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Bunyan

[buhn-yuh n] /ˈbʌn yən/
noun
1.
John, 1628–88, English preacher: author of The Pilgrim's Progress.
2.
Paul, Paul Bunyan.
Dictionary.com Unabridged
Based on the Random House Dictionary, © Random House, Inc. 2017.
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Examples from the Web for Bunyan
Historical Examples
  • You may say that Robespierre was morbid and unbalanced, and you may say the same of Bunyan.

    Alarms and Discursions G. K. Chesterton
  • But, like all real men, Bunyan had the worst opinion of himself.

    Bunyan

    James Anthony Froude
  • The women in Bedford, to whom Bunyan had opened his mind, had been naturally interested in him.

    Bunyan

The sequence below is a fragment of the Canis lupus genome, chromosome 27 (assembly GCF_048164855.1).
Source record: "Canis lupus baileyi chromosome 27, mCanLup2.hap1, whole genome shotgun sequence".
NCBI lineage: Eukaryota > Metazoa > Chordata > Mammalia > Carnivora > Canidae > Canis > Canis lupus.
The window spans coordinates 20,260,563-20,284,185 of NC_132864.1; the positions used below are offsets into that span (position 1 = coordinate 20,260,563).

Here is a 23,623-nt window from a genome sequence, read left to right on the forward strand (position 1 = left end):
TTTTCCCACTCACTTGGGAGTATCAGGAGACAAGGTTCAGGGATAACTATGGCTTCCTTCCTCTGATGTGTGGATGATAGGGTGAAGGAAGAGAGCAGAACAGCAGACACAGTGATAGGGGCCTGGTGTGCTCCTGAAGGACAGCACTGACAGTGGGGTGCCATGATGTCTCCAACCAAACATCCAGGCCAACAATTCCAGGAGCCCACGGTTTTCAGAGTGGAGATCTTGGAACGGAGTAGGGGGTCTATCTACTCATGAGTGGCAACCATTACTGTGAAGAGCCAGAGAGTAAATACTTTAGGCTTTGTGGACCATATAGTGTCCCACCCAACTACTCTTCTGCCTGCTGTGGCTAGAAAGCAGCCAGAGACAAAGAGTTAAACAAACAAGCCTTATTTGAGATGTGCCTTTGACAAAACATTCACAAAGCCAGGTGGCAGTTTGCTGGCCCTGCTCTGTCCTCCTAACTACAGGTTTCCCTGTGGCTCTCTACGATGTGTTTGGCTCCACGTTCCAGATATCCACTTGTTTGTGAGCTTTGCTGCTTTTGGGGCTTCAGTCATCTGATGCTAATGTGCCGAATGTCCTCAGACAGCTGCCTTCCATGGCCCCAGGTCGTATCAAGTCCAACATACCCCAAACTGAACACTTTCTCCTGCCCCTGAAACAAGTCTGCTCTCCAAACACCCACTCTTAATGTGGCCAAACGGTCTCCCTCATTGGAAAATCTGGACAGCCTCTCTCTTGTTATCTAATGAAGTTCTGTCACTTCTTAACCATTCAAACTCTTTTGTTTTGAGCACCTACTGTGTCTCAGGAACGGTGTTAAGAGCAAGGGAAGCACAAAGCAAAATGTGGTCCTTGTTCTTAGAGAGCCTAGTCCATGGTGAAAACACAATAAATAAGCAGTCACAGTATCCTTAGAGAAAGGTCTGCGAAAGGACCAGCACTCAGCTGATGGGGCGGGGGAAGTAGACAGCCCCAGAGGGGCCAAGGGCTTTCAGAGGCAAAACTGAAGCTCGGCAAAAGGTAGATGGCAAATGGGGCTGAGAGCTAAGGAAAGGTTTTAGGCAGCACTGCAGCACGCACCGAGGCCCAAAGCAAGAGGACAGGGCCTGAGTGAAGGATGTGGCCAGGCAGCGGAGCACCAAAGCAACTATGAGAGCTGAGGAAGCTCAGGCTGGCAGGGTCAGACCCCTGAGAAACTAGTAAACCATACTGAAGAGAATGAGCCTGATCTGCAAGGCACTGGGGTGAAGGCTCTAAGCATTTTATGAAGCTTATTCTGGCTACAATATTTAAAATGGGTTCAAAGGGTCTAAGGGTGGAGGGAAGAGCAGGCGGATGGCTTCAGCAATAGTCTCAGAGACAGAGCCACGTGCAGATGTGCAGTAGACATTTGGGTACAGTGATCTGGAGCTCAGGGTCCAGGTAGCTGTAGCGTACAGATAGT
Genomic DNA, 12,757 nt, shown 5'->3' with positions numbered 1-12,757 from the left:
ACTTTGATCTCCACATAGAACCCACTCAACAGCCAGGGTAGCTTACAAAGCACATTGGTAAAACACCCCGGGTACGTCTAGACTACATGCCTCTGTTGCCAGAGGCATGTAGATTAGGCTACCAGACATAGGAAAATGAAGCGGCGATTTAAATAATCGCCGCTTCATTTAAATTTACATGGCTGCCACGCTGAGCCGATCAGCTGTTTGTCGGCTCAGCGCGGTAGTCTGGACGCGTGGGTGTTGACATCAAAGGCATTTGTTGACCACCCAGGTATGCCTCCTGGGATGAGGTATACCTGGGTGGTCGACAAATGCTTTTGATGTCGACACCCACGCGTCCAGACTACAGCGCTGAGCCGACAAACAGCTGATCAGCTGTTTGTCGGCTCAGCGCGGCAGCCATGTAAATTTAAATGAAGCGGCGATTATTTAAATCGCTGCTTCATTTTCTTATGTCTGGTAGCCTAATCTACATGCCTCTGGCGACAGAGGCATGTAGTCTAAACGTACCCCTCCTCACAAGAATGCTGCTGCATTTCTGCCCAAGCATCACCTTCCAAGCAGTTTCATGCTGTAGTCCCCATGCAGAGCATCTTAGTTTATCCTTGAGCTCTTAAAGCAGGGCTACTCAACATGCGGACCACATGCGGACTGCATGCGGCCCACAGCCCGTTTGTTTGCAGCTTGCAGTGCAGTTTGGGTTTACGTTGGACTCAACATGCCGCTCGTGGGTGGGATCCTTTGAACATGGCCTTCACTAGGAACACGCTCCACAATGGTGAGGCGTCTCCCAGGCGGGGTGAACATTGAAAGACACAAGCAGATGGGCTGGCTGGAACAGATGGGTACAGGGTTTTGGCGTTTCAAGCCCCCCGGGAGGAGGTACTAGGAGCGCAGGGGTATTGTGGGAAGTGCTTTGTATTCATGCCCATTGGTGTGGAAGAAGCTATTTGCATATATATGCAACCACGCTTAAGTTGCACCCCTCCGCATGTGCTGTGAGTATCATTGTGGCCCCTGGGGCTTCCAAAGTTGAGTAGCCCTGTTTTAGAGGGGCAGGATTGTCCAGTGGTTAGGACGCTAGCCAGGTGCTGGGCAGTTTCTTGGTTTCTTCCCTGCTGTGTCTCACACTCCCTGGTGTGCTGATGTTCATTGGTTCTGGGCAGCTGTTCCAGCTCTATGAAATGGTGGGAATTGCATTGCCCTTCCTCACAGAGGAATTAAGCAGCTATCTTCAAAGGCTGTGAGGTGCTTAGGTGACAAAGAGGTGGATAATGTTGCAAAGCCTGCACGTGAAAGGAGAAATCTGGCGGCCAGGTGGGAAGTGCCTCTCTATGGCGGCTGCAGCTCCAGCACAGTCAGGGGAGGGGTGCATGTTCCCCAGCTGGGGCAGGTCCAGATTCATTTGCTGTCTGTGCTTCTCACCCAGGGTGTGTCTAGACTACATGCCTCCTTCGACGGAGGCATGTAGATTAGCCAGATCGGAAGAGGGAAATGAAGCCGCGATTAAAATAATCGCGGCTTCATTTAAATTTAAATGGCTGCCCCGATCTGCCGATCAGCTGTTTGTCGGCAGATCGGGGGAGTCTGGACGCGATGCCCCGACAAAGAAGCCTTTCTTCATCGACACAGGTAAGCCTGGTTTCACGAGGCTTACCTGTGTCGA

James Anthony Froude
  • There was no difficulty in convincing Bunyan that he was in a bad way.

    Bunyan

    James Anthony Froude
  • To justify Bunyan he must come down and die again, and that was not to be thought of.

    Bunyan

    James Anthony Froude
  • Now, says Bunyan, there remained only the hinder part of the tempest.

    Bunyan

    James Anthony Froude
  • A man like Bunyan, who really believed this, might well be alarmed.

    Bunyan

    James Anthony Froude
  • It was believed at that moment by Oliver Cromwell as completely as by Bunyan himself.

    Bunyan

    James Anthony Froude
  • Bunyan was generally charitable in his judgment upon others.

    Bunyan

    James Anthony Froude
  • I will give one more extract from Bunyan's pastoral addresses.

    Bunyan

    James Anthony Froude
British Dictionary definitions for Bunyan

Bunyan

/ˈbʌnjən/
noun
1.
John. 1628–88, English preacher and writer, noted particularly for his allegory The Pilgrim's Progress (1678)
Collins English Dictionary - Complete & Unabridged 2012 Digital Edition
© William Collins Sons & Co. Ltd. 1979, 1986 © HarperCollins
Publishers 1998, 2000, 2003, 2005, 2006, 2007, 2009, 2012
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